the game a little easier to play in this mode because its 
    sharper looking.
    4)	GYRUSS
    Gyruss was one of the reasons I bought this game – I adored 
    this as a kid, and also had the (very different) version 
    for the NES.  You play the role of an advanced fighter 
    pilot who is stationed on Pluto when the solar system is 
    invaded by a mysterious empire.  You have to fight your way 
    back to Earth.  In each stage, you deal with dozens of 
    enemies flying in to attack them.  The game has a very 
    unique circular viewpoint, like you're flying down and in, 
    and the ship stays on the edge and rotates around with the 
    directional pad.  After you destroy all the enemies, you go 
    on to the next stage.  After every planet, there is a bonus 
    stage where you can rack up extra points.  A very fun 
    On a single screen, it can be hard to see everything, but a 
    little practice and you can recognize the bullets.  Being 
    played in space, the game is kind of dark, so this one 
    really needs some light.  I strongly suspect that the 
    difficulty of this game was toned down a little from the 
    original arcade version.  At first moving the ship around 
    in a circle can be difficult, but it becomes second nature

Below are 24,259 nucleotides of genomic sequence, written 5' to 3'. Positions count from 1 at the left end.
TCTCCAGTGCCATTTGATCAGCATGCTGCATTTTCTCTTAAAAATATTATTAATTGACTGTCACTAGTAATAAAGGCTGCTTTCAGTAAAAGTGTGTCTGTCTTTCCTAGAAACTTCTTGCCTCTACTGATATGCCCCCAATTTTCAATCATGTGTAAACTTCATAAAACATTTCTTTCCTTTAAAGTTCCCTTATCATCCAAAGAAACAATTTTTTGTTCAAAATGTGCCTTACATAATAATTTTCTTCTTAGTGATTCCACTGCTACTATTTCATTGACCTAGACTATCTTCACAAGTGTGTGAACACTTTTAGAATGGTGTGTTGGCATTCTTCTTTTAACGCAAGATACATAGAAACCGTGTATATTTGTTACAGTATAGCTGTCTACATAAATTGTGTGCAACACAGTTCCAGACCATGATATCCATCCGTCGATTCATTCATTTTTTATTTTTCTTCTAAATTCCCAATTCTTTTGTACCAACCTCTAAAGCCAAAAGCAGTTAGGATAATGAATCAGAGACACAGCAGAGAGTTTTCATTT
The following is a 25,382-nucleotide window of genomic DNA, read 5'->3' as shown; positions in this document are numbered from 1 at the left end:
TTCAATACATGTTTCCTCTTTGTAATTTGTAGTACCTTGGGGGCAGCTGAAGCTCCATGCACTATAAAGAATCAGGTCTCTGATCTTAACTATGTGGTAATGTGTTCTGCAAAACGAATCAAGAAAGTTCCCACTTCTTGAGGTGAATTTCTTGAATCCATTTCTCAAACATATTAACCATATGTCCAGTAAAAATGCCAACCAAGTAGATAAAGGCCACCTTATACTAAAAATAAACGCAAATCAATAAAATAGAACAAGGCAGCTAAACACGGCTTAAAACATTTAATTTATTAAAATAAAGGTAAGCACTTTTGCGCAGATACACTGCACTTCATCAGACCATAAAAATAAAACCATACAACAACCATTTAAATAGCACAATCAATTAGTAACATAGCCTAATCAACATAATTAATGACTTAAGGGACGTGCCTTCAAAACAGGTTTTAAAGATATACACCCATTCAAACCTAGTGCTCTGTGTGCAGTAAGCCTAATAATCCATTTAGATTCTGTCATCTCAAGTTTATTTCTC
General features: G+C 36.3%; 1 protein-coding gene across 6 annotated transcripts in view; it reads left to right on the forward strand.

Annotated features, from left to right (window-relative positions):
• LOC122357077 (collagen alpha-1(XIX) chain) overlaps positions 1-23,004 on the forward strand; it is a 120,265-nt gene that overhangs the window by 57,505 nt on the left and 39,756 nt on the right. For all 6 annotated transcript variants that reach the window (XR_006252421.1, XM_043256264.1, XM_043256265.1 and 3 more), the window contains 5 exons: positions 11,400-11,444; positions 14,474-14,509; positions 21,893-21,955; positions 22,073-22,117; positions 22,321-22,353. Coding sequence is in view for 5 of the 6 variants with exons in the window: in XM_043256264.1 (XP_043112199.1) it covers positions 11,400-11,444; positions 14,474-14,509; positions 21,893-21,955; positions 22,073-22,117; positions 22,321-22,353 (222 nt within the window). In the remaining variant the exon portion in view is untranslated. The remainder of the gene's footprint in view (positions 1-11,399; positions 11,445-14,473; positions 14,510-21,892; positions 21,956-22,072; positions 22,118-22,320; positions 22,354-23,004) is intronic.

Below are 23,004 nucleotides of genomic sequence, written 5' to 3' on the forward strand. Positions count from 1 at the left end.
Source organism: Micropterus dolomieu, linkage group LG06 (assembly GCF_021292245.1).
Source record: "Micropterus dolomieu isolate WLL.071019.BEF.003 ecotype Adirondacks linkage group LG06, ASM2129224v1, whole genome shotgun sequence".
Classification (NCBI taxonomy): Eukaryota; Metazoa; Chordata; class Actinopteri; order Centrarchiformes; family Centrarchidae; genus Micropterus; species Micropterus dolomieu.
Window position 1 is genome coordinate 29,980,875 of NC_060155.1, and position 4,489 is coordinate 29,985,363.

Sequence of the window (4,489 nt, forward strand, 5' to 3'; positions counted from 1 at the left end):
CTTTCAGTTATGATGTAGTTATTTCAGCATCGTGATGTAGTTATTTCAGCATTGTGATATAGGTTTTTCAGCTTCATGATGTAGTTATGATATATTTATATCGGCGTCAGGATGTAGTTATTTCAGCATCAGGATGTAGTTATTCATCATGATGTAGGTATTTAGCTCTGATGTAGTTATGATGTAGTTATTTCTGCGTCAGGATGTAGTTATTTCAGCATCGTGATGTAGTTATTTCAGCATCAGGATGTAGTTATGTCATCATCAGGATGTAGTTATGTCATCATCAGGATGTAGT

after a bit.  The great classical music from the original 
    arcade version is here, but it doesn't sound quite as good 
    for some reason – maybe the GBA can't quite fully duplicate 
    the music.  Despite these small drawbacks, this is still a 
    wonderful port of the arcade game.  There is a short 
    ending, and then the game repeats, much harder.  There is 
    no MP mode.
    1)	All of the enemies always appear at the same spots.  
    Remember these and you can nail most of the enemies when 
    they first fly in, especially in the bonus stages.
    2)	Having said that, be careful after a few stages in shooting 
    the enemies as soon as they come in.  They start shooting 
    and dive bombing you.
    3)	In the last stage (Earth), it's easiest just to stay on the 
    opposite site of the screen when the enemies come in due to 
    all the shooting and dive bombing.
    4)	Fly around in a circle when shooting down into the center – 
    it the easiest way to avoid all the stuff that can kill 
    5)	The first pair of satellites you see will have a globe in 
    the center.  Shoot that first to get double guns instead of 
    your single, and then shoot the satellites, as they shoot 
    at you.  In later stages, take these out as soon as you 
    Right away, you'll notice a difference – you start the game 
    in a 'Black Hole' stage, called Stage X by the game.  The 
    reward for playing an extra three stages before the regular